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September 4, 1909
WAGON MASTERS TALK
OF OLD TRAIL DAYS.
PLAINSMEN OF 50 YEARS AGO
HOLD A REUNION.
Recall Incidents of Overland Travel
When Indians Roamed Plains.
Man's Arm Amputated With
an Old Saw.
Wagon masters of fifty years ago, to whom the Santa Fe and Great Salt Lake trails were as familiar as their own country roads, gathered yesterday at the "old settlers' " reunion at the Independence fair.
Some of them came from Texas, but the greater number came from Kansas. When they left for the long overland trip it was as wagon masters, but yesterday they came back to a world moved by machinery and electricity. In '49 they left by the slow going wagon train, fording rivers and traveling through a country unblazed by an ax.
The entire forenoon was devoted to reminiscent stories by old men. They held aloof from the track, but their hands tightened on one another as they met.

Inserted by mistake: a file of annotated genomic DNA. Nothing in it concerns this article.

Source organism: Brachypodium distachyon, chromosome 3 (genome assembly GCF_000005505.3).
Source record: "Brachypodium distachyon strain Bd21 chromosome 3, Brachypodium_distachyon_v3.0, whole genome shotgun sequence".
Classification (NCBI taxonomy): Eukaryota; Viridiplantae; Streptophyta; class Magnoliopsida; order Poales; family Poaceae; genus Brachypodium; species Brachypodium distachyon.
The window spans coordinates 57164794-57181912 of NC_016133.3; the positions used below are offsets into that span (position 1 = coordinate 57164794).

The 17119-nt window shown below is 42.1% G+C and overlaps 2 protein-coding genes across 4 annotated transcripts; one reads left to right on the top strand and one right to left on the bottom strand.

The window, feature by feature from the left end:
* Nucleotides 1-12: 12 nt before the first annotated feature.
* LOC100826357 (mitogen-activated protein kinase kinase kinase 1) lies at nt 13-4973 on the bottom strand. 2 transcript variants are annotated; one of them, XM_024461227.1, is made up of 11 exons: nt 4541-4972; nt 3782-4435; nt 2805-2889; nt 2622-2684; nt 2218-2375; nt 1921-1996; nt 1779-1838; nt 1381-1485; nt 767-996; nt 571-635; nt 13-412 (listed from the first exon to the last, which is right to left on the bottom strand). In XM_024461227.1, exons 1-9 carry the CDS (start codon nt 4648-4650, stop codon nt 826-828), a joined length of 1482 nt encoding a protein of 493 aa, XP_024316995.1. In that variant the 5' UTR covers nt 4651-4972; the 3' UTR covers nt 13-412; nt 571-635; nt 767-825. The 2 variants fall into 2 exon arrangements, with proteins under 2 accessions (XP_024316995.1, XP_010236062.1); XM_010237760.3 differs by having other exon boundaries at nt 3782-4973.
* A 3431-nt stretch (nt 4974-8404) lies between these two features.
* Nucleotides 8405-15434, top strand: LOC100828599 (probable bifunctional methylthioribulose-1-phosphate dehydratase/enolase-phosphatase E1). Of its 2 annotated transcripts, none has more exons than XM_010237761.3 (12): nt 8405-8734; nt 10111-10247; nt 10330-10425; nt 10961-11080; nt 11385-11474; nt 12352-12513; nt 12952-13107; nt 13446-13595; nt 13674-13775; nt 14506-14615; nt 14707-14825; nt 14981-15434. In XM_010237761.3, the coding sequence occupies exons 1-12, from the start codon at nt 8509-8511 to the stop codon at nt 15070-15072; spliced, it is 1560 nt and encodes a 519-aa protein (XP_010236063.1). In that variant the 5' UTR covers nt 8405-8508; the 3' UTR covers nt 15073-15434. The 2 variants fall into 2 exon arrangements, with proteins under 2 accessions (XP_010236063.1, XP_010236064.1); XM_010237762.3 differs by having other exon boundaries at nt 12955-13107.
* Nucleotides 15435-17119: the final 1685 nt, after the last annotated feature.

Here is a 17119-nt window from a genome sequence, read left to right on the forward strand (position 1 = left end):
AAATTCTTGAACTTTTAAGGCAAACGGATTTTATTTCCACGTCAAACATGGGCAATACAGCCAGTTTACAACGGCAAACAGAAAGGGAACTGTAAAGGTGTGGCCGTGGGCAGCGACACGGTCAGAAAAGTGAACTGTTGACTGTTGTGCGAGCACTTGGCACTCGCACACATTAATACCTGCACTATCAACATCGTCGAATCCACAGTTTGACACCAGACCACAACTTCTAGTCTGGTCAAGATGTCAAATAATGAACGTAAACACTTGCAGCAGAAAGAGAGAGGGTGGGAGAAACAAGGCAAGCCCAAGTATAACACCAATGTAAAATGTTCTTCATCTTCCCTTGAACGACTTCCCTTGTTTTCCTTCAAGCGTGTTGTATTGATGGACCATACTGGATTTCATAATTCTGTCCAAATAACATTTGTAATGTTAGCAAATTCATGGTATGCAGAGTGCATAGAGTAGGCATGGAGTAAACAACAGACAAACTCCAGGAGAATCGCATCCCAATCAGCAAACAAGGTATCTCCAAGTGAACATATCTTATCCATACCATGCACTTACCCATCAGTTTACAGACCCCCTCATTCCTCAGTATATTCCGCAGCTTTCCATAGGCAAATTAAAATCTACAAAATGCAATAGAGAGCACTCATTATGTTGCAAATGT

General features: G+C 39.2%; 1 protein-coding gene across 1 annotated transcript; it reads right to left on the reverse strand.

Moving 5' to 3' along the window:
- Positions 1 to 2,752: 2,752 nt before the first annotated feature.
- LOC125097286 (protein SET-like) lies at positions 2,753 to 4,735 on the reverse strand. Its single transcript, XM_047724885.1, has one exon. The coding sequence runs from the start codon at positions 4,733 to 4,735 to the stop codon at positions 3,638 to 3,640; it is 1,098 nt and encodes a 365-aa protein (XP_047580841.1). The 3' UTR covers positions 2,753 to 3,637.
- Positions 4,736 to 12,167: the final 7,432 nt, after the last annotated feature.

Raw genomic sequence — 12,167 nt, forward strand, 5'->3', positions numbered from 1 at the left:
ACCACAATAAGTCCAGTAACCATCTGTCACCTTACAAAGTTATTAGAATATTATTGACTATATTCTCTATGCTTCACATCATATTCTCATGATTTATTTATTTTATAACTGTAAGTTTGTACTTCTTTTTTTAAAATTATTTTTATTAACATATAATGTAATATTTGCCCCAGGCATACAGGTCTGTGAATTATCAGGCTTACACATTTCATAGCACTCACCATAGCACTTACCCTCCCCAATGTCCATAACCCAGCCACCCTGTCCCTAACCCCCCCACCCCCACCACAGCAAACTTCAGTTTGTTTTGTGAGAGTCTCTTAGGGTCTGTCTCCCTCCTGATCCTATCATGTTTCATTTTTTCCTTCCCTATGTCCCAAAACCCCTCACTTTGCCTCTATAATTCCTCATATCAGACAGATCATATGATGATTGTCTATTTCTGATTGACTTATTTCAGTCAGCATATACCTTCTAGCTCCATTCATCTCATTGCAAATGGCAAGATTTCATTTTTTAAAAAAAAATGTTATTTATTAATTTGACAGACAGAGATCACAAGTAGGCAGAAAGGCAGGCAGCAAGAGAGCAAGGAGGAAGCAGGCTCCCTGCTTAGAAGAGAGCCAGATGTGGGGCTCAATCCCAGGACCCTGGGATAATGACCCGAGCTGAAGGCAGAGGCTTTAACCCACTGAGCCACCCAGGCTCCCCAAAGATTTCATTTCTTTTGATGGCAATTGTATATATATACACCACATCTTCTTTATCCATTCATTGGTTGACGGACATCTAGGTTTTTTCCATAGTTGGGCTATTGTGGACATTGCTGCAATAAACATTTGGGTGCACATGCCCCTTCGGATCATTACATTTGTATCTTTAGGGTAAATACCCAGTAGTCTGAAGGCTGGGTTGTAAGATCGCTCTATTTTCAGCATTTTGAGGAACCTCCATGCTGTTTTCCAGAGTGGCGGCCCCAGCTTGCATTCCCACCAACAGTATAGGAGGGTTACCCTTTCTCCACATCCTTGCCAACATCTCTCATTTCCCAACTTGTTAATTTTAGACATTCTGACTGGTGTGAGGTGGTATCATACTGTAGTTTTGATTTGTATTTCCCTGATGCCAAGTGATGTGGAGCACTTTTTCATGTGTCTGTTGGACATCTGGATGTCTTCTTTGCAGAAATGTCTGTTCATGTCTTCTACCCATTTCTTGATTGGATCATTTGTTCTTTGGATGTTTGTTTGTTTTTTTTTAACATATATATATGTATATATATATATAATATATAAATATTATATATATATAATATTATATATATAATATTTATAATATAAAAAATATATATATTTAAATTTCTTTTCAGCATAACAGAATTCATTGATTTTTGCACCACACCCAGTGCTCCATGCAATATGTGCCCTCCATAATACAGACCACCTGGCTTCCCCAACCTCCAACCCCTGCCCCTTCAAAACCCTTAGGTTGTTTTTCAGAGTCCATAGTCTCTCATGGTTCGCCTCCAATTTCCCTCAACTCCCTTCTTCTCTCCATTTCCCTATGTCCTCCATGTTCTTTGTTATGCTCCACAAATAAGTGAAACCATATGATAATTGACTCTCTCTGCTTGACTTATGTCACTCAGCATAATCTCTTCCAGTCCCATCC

"There is Wood McMillain," said one. "I would know him as quick as I would know my mother."
The next minute two gray-haired men were deep in the recollection of friends, many of them gone, and as they listened to one another the meeting warmed into life misty memories of the past. Mr. McMillain was one of the old wagon masters of '49. Many an expedition he conducted across the great American desert, now known as Kansas, and yesterday he met many men in the prime of life who knew him. He is now a resident of Denison, Tex.
WHEN INDIANS ROAMED THE PLAINS.
The introduction of wagons for the overland trade came as early as 1824. Colonel Marmaduke was one of a party of eighty which formed a company for the Western trade, 800 miles distant.
When they returned they had silver ore in rawhide sacks and piled the sacks in an adjacent lot close to what is now known as the public square of the county seat.
Jackson Tarquo was on the grounds yesterday.
"I have been over the route several times," he said. "I have never had trouble with the Indians but once or twice. Indians would never sacrifice their men except for revenge or in warfare. Many redskins were killed without cause and in consequence there was bad feeling between them and the wagon men.